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News The curious case of people's reaction to the Westboro Baptist Church

  1. Oct 31, 2009 #1
    The westboro baptist church recently completed a tour of protests in New Jersey (where I live). For those of you who aren't familiar with the WBC, they are an infamous group with a hyper-calvinist view point consisting of Fred Phelps and members of his extended family. They are not a mainstream religious organization. They basically believe that homosexuality is some kind of unique sin, and that it's acceptance in any form (including not believing homosexuals should be put to death) is an irredeemable sin. Through a convoluted logic, this has lead to them to hate everyone and everything except for themselves (and possibly Saddam Hussein and the Taliban, according to their website.) They are infamous for staging protests of all sorts of things like military funerals, disaster sites, and random high schools. Recently they have adopted a streak of anti-semitism.

    The point of this post is not about the group, but about how people respond to them. Doing a little research, it appears Fred Phelps first got the idea for these protests when he erected an anti-gay sign in a park. The public outcry was great, and this apparently lead him to believe he was on the right track. He gained further notoriety when his church was featured in the documentary "The Laramie Project" about the murder of Matthew Shepard, a gay man from Wyoming who was apparently murdered due to his sexual orientation. They then went on protest school productions of the play based on the documentary, and really came into the public eye when they starting protesting the funerals of soldiers from Iraq and Afghanistan. According to their views, there are a limited number of people who are saved, and these people are those who preach the word of the gospel as they see it. Their goal is not so much to convert people as it is to fulfill what they think is their duty to tell everyone else they are damned.

    They meet with furious counter-protests. The interesting aspect of this, is that they take this as confirmation of their beliefs. They pretty much subscribe to the philosophy that no publicity is bad publicity. Thus it seems the more people protest them, the greater lengths they go to be offensive and absurd.

    Some anti-hate groups such as the ADL have realized this, and have advised people just to ignore them. Yet around here, people were almost excited by the prospect of their visit, taking off from school and work to go to large counter-protests with an almost festive atmosphere. Many people are motivated by saying they can't be silent in the face of such hate. Yet for the people I talked to, it seemed like it was more of "let's go have some fun yelling at freaks" mentality. Note I am only referring to their recent trips in New Jersey, not the Biker group who blocked them from site at their funeral protests. Thinking about the dimensions of how to deal with such a group, it is a complex question. On the one hand, protesting gives them exactly what they want, and ensures they will continue. On the other hand, to those who oppose their agenda, they serve as "useful idiots." They are so despised that their advocacy for their causes actually hurt it, which they don't care about obviously because of their pre-destination view point.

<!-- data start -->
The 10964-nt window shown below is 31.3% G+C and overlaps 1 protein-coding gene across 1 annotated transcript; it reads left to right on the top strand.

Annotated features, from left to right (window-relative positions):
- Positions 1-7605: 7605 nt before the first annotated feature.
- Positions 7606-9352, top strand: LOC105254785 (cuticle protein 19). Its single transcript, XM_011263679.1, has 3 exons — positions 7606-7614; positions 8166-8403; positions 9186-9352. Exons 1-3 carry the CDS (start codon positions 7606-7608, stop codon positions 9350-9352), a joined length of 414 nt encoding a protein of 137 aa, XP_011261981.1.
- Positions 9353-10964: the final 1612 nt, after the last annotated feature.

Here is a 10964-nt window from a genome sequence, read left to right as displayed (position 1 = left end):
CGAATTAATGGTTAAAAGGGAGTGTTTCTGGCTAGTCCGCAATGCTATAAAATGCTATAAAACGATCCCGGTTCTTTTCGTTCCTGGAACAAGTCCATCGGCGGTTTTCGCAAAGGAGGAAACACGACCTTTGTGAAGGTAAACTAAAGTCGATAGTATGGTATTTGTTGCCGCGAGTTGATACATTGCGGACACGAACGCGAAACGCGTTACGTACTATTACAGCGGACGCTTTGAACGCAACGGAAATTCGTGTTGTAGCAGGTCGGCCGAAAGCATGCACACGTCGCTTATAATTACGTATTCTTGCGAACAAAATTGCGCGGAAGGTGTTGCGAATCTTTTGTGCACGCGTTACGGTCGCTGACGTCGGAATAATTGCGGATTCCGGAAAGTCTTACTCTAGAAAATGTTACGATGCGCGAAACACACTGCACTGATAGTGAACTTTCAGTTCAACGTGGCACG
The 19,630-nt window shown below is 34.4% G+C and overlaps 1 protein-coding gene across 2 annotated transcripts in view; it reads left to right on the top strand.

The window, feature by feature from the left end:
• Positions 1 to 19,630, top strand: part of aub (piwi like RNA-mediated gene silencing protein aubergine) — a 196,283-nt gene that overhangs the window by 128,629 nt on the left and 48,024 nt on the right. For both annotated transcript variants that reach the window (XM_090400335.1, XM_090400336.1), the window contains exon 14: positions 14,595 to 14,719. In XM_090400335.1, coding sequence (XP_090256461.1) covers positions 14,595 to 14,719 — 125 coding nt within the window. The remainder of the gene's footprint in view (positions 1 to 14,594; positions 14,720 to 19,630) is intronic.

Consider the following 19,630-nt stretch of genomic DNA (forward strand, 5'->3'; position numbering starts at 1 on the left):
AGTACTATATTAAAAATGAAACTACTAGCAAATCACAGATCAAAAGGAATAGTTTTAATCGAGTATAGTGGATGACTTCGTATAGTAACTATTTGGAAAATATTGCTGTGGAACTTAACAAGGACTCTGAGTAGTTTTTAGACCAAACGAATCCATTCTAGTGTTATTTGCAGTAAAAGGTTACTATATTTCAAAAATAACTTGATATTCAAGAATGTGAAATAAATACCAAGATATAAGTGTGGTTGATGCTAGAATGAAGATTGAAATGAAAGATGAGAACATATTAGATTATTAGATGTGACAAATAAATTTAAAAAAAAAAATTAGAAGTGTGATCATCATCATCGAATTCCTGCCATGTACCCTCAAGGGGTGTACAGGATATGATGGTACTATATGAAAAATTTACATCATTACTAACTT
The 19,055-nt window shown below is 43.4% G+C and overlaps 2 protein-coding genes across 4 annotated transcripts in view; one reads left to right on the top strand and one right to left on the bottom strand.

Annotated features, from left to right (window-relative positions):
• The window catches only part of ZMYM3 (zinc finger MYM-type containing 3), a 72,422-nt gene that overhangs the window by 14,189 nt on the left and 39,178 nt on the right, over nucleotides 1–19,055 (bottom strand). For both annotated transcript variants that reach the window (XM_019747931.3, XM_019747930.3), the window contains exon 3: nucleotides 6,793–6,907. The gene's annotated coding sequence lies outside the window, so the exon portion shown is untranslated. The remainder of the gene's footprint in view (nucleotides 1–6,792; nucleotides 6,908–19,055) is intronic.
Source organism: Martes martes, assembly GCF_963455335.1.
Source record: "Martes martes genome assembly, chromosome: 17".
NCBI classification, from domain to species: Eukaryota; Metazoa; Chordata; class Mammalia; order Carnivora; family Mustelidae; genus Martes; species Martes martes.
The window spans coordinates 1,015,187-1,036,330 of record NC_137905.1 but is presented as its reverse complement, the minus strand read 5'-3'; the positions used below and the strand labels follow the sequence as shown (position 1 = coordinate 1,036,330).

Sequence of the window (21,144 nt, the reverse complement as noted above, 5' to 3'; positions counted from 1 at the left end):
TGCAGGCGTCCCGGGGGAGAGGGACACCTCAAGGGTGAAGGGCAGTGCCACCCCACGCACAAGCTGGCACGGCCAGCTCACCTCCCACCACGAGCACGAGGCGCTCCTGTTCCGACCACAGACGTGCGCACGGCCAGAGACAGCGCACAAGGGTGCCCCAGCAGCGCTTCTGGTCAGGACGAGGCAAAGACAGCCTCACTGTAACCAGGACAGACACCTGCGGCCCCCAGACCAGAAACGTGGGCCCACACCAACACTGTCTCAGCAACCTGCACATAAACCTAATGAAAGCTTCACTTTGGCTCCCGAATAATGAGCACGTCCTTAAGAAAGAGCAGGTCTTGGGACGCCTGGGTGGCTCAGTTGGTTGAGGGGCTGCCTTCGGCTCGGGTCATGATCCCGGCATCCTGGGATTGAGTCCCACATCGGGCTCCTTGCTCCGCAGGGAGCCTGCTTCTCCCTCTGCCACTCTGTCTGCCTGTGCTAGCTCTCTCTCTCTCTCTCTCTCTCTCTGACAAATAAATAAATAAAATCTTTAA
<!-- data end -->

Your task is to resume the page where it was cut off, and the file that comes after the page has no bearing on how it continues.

It is an interesting and bizarre phenomenon. I guess the question I'm pondering is whether the greater good is served by making an example of such people by means of the loud opposition, or just ignoring them entirely.
  2. jcsd
  3. Oct 31, 2009 #2


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    My mom went to one of their protests with a "Go Yankees" sign. It makes perfect sense. You want to demonstrate that the vast majority of people don't agree with their point of view via a show of force, but there's no specific reason to attempt to counter their "argument". Nobody really needs to be told that you shouldn't kill jews or gays. So why not deliver a message people in the area actually care about?
  4. Oct 31, 2009 #3


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    I don't see any problem if widespread opposition makes the WBC more radical. The more radical they become, the less appealing they'll be to the public and the less converts they'll get. The WBC hasn't resorted to violence yet, so there's no need to destroy the group; ostracizing them is good enough.
  5. Oct 31, 2009 #4
  6. Nov 2, 2009 #5
    Every group has extremists and it pains me that these guys have to call themselves any kind of Baptist or Christian.
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